Texas Pushes Back Against Smog Designation for El Paso
In November, the D.C. Court of Appeals ruled that El Paso, Texas was failing to meet smog standards set out by the Environmental Protection Agency. Now, Texas is pushing back. The Texas Attorney General’s office along with TCEQ (Texas Commission on Environmental Quality) are petitioning to have the EPA change El Paso’s designation from “nonattainment”. The Nonattainment status means El Paso is subject to tighter (and more expensive) environmental regulations.
During the four years of the Trump administration, numerous counties in the Southwest and Midwest were listed as “in compliance” with EPA standards, even though they were not. A lawsuit from various environmental groups convinced the D.C. Circuit Court that these counties should be downgraded. That’s how El Paso County ended up with the “nonattainment” designation. AND, the EPA is already planning to downgrade El Paso’s standing even more.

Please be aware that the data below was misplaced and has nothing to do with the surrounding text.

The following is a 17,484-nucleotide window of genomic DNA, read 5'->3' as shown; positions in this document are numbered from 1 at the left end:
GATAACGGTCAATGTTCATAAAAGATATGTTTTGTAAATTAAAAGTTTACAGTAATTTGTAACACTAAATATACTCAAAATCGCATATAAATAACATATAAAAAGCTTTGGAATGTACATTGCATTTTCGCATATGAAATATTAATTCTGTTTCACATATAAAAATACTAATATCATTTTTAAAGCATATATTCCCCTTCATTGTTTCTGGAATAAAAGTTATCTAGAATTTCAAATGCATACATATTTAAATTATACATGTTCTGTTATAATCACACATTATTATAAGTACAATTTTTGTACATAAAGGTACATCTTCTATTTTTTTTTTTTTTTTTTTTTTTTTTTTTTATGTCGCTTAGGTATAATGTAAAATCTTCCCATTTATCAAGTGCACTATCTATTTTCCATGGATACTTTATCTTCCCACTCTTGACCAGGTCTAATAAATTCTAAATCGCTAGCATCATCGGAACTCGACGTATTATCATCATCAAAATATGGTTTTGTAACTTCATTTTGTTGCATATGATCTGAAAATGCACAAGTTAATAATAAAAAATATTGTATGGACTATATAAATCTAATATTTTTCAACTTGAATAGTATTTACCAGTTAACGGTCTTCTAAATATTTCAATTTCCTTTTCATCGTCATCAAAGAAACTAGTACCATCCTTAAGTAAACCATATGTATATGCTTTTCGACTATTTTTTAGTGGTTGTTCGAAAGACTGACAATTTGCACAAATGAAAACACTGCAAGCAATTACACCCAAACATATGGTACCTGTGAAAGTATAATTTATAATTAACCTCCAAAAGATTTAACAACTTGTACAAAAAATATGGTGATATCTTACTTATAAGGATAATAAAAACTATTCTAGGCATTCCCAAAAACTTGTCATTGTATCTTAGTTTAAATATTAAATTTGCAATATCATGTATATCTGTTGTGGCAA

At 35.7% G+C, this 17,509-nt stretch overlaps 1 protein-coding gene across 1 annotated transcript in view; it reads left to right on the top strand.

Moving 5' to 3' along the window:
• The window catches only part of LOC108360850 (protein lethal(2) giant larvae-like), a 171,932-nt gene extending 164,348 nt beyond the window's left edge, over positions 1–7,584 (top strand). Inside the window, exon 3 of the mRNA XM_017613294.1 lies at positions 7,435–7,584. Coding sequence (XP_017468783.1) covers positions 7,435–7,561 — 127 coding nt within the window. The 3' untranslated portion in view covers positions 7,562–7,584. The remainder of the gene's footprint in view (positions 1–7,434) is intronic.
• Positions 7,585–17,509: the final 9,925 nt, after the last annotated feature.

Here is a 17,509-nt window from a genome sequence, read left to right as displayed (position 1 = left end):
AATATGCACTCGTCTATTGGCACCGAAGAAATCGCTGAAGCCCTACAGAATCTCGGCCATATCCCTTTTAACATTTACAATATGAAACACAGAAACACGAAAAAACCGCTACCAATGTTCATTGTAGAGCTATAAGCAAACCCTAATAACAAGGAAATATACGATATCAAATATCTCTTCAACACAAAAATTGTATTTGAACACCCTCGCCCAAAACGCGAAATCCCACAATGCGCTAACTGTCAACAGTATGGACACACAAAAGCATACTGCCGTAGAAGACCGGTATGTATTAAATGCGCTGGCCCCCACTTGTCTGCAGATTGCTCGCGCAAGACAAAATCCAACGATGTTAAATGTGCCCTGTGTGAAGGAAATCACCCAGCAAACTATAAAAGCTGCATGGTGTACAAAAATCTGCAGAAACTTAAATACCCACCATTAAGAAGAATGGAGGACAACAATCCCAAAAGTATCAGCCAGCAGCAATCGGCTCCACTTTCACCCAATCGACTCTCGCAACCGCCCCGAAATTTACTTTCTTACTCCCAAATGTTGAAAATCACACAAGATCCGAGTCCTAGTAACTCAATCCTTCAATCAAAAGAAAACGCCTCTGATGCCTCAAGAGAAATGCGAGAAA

Here’s the argument from TCEQ and A.G. Ken Paxton’s office: yes, El Paso is NOT in compliance with EPA standards for ozone, also known as “smog." You know how sometimes, especially in the summer, if you’re looking at downtown El Paso from the Eastside you can’t really SEE the buildings? It’s not supposed to look like that according to the EPA. BUT, TCEQ and the Attorney General argue, El Paso can’t be held fully responsible because, you know…Juarez is RIGHT THERE.
Environmental groups aren’t all buying it, though. The El Paso Times quoted an organizer with the nonprofit Earthworks as saying, “TCEQ must start regulating these El Paso polluters instead of playing the blame game." The president of the Lone Star Sierra Club called it “environmental racism” for suggesting that some of El Paso’s smog problem is because of proximity to Juarez.
Is it “environmental racism” to ask for some acknowledgment that El Paso shares its air with Juarez, a city of almost 2 million that doesn’t have to answer to ANY U.S. environmental guidelines? There’s no wall that could be built to keep out prevailing winds from our Sister City across the Rio Grande.